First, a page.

Conservative says bill allowing “‘contractual cohabitation’ agreements not just for gays
CONCORD, N.H. Former Senate Republican Leader Bob Clegg told The Associated Press on Feb. 1 he will introduce legislation giving gays and other adults who don’t choose to marry the same legal rights as married couples.
Clegg, a conservative senator from Hudson, said all adults would be able to enter into “contractual cohabitation” agreements and receive the legal benefits married couples have in the state. Clegg was majority leader when Republicans controlled the Senate last session.
“Marriage is a religious ceremony,” said Clegg. “The bill is not just for gays and lesbians; it’s for anybody.”
Under his bill, two adults could go to a Justice of the Peace and affirm their decision to enter into a contract. The contract would be filed with the Secretary of State as are marriage licenses. Dissolving the unions would be similar to a divorce with the parties responsible financially for dependent children.
People could not enter into contracts with their parent, grandparent, child or grandchild. They also could not enter into a contract with two people at the same time.
Employers would still have the option of recognizing the contract for health insurance and pension purposes, said Clegg.
Clegg released his bill to the Associated Press while a hearing was in progress one floor up in the Statehouse on a proposed amendment to ban gay marriage.
“I don’t believe we need to amend the constitution,” he said.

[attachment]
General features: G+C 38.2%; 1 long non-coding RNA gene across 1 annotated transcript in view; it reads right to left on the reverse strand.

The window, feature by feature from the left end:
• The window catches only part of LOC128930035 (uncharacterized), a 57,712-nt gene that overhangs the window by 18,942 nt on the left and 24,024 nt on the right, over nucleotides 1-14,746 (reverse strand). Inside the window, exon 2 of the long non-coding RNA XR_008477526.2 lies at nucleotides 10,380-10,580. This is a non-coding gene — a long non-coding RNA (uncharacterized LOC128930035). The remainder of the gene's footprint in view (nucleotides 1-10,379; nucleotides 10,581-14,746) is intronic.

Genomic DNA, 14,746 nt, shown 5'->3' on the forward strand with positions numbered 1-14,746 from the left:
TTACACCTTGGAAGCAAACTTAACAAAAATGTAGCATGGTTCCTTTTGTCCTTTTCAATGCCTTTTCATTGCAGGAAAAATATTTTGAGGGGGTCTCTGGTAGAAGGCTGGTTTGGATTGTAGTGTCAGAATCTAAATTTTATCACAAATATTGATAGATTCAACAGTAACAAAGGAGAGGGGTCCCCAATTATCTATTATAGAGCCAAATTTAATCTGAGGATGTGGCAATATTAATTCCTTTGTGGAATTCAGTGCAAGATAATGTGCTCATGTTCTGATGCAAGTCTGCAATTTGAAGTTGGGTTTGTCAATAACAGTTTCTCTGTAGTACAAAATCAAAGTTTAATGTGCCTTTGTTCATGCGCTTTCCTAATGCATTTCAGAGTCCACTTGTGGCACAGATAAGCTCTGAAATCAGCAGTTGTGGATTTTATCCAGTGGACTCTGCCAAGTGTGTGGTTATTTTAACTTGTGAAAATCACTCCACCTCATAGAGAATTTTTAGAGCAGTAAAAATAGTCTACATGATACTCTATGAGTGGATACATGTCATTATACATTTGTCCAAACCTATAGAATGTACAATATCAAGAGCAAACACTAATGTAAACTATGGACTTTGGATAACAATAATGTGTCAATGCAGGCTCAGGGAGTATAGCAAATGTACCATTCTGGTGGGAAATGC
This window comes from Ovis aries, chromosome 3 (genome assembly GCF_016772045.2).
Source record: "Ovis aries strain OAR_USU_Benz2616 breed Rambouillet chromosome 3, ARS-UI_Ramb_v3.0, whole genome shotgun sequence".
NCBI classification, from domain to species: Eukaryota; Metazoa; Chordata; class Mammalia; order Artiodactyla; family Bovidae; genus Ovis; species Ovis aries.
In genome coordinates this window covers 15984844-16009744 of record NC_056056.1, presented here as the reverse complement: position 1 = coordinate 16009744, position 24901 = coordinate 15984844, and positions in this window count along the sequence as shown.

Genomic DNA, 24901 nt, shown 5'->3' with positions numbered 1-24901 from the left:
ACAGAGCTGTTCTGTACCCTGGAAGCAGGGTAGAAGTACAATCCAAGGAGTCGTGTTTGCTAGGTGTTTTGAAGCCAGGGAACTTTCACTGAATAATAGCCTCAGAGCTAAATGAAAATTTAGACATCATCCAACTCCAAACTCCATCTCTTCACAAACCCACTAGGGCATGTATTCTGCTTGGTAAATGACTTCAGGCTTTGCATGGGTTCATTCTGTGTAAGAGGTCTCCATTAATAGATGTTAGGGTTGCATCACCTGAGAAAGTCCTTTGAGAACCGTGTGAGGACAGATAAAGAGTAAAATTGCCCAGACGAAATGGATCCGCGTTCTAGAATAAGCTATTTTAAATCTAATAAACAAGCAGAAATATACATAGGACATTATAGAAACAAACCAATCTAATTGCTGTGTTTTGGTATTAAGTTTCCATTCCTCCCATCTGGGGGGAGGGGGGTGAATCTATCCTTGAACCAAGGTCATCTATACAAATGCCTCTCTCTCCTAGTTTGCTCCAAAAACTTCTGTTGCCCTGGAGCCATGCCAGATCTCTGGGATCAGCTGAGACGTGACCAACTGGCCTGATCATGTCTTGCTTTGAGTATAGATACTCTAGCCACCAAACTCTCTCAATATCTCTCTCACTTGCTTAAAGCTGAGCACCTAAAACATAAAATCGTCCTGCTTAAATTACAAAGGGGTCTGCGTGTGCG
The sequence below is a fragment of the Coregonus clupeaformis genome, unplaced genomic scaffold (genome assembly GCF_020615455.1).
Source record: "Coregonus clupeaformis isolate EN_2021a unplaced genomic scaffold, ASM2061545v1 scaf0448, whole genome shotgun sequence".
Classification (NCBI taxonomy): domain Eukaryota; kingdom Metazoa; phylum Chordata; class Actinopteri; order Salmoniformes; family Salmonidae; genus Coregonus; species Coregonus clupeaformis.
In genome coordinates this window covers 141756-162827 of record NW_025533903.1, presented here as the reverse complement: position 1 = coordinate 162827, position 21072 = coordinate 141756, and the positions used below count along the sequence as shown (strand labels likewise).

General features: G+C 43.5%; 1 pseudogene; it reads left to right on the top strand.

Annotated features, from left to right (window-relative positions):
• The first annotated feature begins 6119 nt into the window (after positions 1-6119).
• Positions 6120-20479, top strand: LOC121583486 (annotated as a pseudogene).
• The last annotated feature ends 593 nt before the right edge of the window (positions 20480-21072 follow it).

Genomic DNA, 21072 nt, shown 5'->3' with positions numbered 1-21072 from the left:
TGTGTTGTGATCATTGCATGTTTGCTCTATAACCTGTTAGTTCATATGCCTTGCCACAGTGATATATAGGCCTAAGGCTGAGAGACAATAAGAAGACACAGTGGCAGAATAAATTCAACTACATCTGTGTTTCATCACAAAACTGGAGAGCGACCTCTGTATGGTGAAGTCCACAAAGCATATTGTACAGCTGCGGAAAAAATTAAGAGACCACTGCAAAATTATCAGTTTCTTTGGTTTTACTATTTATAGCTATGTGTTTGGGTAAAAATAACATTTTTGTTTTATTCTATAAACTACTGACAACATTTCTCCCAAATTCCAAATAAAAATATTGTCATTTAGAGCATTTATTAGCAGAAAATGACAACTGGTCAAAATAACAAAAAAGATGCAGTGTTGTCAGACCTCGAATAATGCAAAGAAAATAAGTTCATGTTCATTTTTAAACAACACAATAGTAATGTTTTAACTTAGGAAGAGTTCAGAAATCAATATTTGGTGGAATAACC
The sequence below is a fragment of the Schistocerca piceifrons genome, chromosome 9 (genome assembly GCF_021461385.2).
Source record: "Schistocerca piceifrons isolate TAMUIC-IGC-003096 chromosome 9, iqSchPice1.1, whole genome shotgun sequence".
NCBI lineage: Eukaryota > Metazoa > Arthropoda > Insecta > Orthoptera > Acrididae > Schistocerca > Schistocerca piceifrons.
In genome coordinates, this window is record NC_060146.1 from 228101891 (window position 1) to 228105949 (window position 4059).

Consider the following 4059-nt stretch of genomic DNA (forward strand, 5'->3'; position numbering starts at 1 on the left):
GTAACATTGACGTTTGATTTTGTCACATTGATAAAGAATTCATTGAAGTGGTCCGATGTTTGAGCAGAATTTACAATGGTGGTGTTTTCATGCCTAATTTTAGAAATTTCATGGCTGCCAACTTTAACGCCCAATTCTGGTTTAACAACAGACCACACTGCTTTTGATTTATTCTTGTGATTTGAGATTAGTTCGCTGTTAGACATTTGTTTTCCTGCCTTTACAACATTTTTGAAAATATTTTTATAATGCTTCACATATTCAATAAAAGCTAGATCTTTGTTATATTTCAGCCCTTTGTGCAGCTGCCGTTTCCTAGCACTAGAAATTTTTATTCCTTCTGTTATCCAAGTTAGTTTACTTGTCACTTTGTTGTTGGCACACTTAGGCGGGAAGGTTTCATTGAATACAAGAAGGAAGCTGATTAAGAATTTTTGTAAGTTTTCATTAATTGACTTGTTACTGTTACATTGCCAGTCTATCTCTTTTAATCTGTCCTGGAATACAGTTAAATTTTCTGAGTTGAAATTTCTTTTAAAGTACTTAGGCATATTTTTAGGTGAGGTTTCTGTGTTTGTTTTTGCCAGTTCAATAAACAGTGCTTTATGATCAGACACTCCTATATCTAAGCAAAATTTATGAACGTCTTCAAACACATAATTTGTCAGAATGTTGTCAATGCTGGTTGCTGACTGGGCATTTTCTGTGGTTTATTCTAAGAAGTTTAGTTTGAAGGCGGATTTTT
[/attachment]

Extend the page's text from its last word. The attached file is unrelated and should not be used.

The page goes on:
Clegg said he wasn’t sure he opposes gay marriage, but he wasn’t ready to approve it either. Other lawmakers plan to offer legislation allowing gays to enter into civil unions. Clegg said his bill would not only apply to gays and thus would not be civil union legislation.
“People want the same rights given any other couple,” he said. “This is my answer.”
Meanwhile, about 50 people attended a House hearing on whether to amend the constitution to limit marriage to a union between one woman and one man.
Critics argued it would enshrine discrimination in New Hampshire’s constitution.
But supporters testified their Christian rights were at risk if gay marriage isn’t stopped.
State Rep. Dudley Dumaine, the prime sponsor, said it also would prohibit civil unions.
“I don’t understand the pressing need to write discrimination into the constitution,” said Susan Bruce of Jackson. “Are there marauding bands of homosexuals harassing heterosexual couples until they divorce? I don’t think so.”
Rep. Carol Estes, D-Plymouth, likened the amendment to measures that barred blacks and whites from marrying which meant she could not have married the man she loved.
“The rights of the minority must be respected,” she said.
But Helen McPhillips of Danville said God set the pattern for marriage as only between a man and a woman. She said allowing gays to marry would result in profound changes in society.
“Two mommies and two daddies isn’t going to work,” she said.
“We’re talking about a radical, radical redefinition of what marriage might be in New Hampshire,” added Rep. Daniel Itse, a bill sponsor.
John Keck of Bedford said marriage should be supported as an institution because men and women procreate.
“Why mess with the wisdom of nature,” he said.
The issue drew the attention of possible presidential candidate Jim Gilmore, the former governor of Virginia. Gilmore joined about 15 people outside the Statehouse before the hearing who support the ban.
The House killed a similar proposal last year.
This article appeared in the Dallas Voice print edition February 9, 2007